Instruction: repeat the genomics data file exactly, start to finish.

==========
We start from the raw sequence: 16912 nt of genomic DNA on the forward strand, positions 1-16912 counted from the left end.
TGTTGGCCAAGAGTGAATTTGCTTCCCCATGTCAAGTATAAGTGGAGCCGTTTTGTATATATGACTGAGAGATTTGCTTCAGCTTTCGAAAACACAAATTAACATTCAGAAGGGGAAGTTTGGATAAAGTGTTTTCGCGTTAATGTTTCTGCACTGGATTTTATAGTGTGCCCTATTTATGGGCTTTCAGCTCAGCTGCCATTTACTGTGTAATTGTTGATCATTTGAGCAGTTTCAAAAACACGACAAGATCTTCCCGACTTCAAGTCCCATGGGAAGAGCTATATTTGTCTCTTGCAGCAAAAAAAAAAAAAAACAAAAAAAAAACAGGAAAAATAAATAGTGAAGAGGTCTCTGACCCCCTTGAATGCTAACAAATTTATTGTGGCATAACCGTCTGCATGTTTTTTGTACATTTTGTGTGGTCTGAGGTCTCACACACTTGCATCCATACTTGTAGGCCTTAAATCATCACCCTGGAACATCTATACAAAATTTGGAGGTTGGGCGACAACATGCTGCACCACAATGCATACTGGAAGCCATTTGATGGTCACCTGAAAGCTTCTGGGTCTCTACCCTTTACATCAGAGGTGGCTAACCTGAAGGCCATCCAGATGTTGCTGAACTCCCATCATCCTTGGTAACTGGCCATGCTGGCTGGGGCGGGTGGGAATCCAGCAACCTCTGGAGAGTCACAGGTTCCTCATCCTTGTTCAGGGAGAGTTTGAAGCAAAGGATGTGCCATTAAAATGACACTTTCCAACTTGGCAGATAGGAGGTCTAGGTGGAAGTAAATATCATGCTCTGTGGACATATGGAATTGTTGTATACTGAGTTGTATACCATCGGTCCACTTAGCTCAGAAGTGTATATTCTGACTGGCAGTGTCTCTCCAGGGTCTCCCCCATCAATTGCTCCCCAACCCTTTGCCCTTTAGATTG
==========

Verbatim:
We start from the raw sequence: 16912 nt of genomic DNA on the forward strand, positions 1-16912 counted from the left end.
TGTTGGCCAAGAGTGAATTTGCTTCCCCATGTCAAGTATAAGTGGAGCCGTTTTGTATATATGACTGAGAGATTTGCTTCAGCTTTCGAAAACACAAATTAACATTCAGAAGGGGAAGTTTGGATAAAGTGTTTTCGCGTTAATGTTTCTGCACTGGATTTTATAGTGTGCCCTATTTATGGGCTTTCAGCTCAGCTGCCATTTACTGTGTAATTGTTGATCATTTGAGCAGTTTCAAAAACACGACAAGATCTTCCCGACTTCAAGTCCCATGGGAAGAGCTATATTTGTCTCTTGCAGCAAAAAAAAAAAAAAACAAAAAAAAAACAGGAAAAATAAATAGTGAAGAGGTCTCTGACCCCCTTGAATGCTAACAAATTTATTGTGGCATAACCGTCTGCATGTTTTTTGTACATTTTGTGTGGTCTGAGGTCTCACACACTTGCATCCATACTTGTAGGCCTTAAATCATCACCCTGGAACATCTATACAAAATTTGGAGGTTGGGCGACAACATGCTGCACCACAATGCATACTGGAAGCCATTTGATGGTCACCTGAAAGCTTCTGGGTCTCTACCCTTTACATCAGAGGTGGCTAACCTGAAGGCCATCCAGATGTTGCTGAACTCCCATCATCCTTGGTAACTGGCCATGCTGGCTGGGGCGGGTGGGAATCCAGCAACCTCTGGAGAGTCACAGGTTCCTCATCCTTGTTCAGGGAGAGTTTGAAGCAAAGGATGTGCCATTAAAATGACACTTTCCAACTTGGCAGATAGGAGGTCTAGGTGGAAGTAAATATCATGCTCTGTGGACATATGGAATTGTTGTATACTGAGTTGTATACCATCGGTCCACTTAGCTCAGAAGTGTATATTCTGACTGGCAGTGTCTCTCCAGGGTCTCCCCCATCAATTGCTCCCCAACCCTTTGCCCTTTAGATTG